Saturday, June 26, 2004

Amendment X: James Monroe, Views of the President of the United States on the Subject of Internal Improvements

Amendment X: James Monroe, Views of the President of the United States on the Subject of Internal Improvements This is an article that was written by James Monroe's giving his opinion on the tenth amendment of the constitution.

From the site:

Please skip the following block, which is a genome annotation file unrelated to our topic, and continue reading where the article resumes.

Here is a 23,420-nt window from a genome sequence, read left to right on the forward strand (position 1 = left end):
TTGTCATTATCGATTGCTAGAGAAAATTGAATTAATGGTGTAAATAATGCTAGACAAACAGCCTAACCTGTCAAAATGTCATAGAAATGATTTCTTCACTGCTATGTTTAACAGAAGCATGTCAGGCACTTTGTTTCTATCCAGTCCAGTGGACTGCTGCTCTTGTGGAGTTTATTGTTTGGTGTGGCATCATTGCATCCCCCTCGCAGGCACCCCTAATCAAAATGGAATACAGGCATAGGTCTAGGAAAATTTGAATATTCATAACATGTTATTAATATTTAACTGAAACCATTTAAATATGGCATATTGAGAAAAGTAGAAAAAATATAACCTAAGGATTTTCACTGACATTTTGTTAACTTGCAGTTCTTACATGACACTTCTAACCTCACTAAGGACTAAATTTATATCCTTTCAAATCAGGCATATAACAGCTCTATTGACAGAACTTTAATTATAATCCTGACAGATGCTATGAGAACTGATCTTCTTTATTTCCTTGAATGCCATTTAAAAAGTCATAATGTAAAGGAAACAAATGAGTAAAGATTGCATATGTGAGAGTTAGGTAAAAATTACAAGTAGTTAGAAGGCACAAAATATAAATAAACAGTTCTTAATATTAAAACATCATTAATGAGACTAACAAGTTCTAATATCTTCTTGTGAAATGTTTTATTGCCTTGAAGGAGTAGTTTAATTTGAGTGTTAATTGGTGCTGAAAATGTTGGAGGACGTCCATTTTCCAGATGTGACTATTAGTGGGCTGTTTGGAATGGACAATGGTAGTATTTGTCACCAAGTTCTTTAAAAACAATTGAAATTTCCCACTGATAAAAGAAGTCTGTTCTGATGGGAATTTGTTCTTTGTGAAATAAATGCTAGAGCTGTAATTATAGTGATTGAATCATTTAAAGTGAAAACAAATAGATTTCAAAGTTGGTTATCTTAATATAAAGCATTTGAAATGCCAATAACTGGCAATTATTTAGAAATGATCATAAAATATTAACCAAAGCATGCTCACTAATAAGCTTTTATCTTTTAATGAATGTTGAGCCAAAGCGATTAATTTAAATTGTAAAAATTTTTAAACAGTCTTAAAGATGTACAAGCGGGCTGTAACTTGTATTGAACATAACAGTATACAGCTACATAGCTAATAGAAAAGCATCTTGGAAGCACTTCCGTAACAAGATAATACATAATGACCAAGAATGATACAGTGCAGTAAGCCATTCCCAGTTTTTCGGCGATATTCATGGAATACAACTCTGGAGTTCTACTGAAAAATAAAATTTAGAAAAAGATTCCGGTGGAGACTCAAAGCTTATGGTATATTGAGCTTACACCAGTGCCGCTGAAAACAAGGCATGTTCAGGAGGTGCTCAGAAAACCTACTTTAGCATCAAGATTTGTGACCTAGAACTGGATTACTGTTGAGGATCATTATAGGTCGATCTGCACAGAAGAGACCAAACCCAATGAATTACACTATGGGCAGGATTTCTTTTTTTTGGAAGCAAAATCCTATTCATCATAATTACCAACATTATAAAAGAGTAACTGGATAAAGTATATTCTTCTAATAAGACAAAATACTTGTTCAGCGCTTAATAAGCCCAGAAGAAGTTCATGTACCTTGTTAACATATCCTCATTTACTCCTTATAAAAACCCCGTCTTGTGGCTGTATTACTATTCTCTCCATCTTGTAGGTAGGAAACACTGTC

Having presented above a full view of all the powers granted to the United States, it will be proper to look to those remaining to the States. It is by fixing the great powers which are admitted to belong to each government that we may hope to come to a right conclusion respecting those in controversy between them. In regard to the National Government, this task was easy because its powers were to be found in specific grants in the Constitution; but it is more difficult to give a detail of the powers of the State governments, as their constitutions, containing all powers granted by the people not specifically taken from them by grants to the United States, can not well be enumerated. Fortunately, a precise detail of all the powers remaining to the State governments is not necessary in the present instance. A knowledge of their great powers only will answer every purpose contemplated, and respecting these there can be no diversity in opinion. They are sufficiently recognized and established by the Constitution of the United States itself. In designating the important powers of the State governments it is proper to observe, first, that the territory contemplated by the Constitution belongs to each State in its separate character and not to the United States in their aggregate character. Each State holds territory according to its original charter, except in cases where cessions have been made to the United States by individual States. The United States had none when the Constitution was adopted which had not been thus ceded to them and which they held on the conditions on which such cession had been made. Within the individual States it is believed that they held not a single acre; but if they did it was as citizens held it, merely as private property. The territory acquired by cession lying without the individual States rests on a different principle, and is provided for by a separate and distinct part of the Constitution. It is the territory within the individual States to which the Constitution in its great principles applies, and it applies to such territory as the territory of a State and not as that of the United States. The next circumstance to be attended to is that the people composing this Union are the people of the several States, and not of the United States in the full sense of a consolidated government. The militia are the militia of the several States; lands are held under the laws of the States; descents, contracts, and all the concerns of private property, the administration of justice, and the whole criminal code, except in the cases of breaches of the laws of the United States made under and in conformity with the powers vested in Congress and of the laws of nations, are regulated by State laws. This enumeration shows the great extent of the powers of the State governments. The territory and the people form the basis on which all governments are founded. The militia constitutes their effective force. The regulation and protection of property and of personal liberty are also among the highest attributes of sovereignty. This, without other evidence, is sufficient to show that the great office of the Constitution of the United States is to unite the States together under a Government endowed with powers adequate to the purposes of its institution, relating, directly or indirectly, to foreign concerns, to the discharge of which a National Government thus formed alone could be competent.

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